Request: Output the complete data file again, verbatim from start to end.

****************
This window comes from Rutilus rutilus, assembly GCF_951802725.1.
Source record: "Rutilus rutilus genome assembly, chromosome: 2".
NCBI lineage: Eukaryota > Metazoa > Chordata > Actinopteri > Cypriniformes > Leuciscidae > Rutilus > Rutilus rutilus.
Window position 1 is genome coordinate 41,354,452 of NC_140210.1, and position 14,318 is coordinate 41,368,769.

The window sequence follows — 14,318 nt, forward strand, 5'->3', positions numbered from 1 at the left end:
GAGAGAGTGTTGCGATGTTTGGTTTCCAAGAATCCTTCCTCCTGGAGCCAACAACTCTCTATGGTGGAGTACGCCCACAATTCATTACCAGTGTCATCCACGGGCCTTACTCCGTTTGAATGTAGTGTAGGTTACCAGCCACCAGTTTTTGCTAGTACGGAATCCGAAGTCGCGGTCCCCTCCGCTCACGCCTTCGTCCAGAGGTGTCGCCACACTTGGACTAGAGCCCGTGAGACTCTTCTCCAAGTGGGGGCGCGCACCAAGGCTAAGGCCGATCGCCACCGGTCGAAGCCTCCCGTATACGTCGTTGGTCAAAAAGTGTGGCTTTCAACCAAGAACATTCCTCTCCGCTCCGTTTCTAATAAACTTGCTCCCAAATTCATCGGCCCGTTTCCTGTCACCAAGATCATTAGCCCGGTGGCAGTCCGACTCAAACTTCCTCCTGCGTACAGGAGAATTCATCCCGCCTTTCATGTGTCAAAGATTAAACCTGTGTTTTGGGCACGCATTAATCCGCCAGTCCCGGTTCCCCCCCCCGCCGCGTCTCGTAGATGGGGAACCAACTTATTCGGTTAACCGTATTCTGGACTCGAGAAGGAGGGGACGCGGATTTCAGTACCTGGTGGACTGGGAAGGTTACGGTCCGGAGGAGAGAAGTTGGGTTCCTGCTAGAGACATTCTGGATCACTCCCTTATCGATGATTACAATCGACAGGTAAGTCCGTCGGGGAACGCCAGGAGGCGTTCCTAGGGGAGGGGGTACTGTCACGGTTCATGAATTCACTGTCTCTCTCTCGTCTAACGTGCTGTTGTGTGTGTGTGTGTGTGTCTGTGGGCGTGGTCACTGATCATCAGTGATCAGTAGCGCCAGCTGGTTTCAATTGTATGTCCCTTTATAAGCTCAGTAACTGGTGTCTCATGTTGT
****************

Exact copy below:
This window comes from Rutilus rutilus, assembly GCF_951802725.1.
Source record: "Rutilus rutilus genome assembly, chromosome: 2".
NCBI lineage: Eukaryota > Metazoa > Chordata > Actinopteri > Cypriniformes > Leuciscidae > Rutilus > Rutilus rutilus.
Window position 1 is genome coordinate 41,354,452 of NC_140210.1, and position 14,318 is coordinate 41,368,769.

The window sequence follows — 14,318 nt, forward strand, 5'->3', positions numbered from 1 at the left end:
GAGAGAGTGTTGCGATGTTTGGTTTCCAAGAATCCTTCCTCCTGGAGCCAACAACTCTCTATGGTGGAGTACGCCCACAATTCATTACCAGTGTCATCCACGGGCCTTACTCCGTTTGAATGTAGTGTAGGTTACCAGCCACCAGTTTTTGCTAGTACGGAATCCGAAGTCGCGGTCCCCTCCGCTCACGCCTTCGTCCAGAGGTGTCGCCACACTTGGACTAGAGCCCGTGAGACTCTTCTCCAAGTGGGGGCGCGCACCAAGGCTAAGGCCGATCGCCACCGGTCGAAGCCTCCCGTATACGTCGTTGGTCAAAAAGTGTGGCTTTCAACCAAGAACATTCCTCTCCGCTCCGTTTCTAATAAACTTGCTCCCAAATTCATCGGCCCGTTTCCTGTCACCAAGATCATTAGCCCGGTGGCAGTCCGACTCAAACTTCCTCCTGCGTACAGGAGAATTCATCCCGCCTTTCATGTGTCAAAGATTAAACCTGTGTTTTGGGCACGCATTAATCCGCCAGTCCCGGTTCCCCCCCCCGCCGCGTCTCGTAGATGGGGAACCAACTTATTCGGTTAACCGTATTCTGGACTCGAGAAGGAGGGGACGCGGATTTCAGTACCTGGTGGACTGGGAAGGTTACGGTCCGGAGGAGAGAAGTTGGGTTCCTGCTAGAGACATTCTGGATCACTCCCTTATCGATGATTACAATCGACAGGTAAGTCCGTCGGGGAACGCCAGGAGGCGTTCCTAGGGGAGGGGGTACTGTCACGGTTCATGAATTCACTGTCTCTCTCTCGTCTAACGTGCTGTTGTGTGTGTGTGTGTGTGTCTGTGGGCGTGGTCACTGATCATCAGTGATCAGTAGCGCCAGCTGGTTTCAATTGTATGTCCCTTTATAAGCTCAGTAACTGGTGTCTCATGTTGT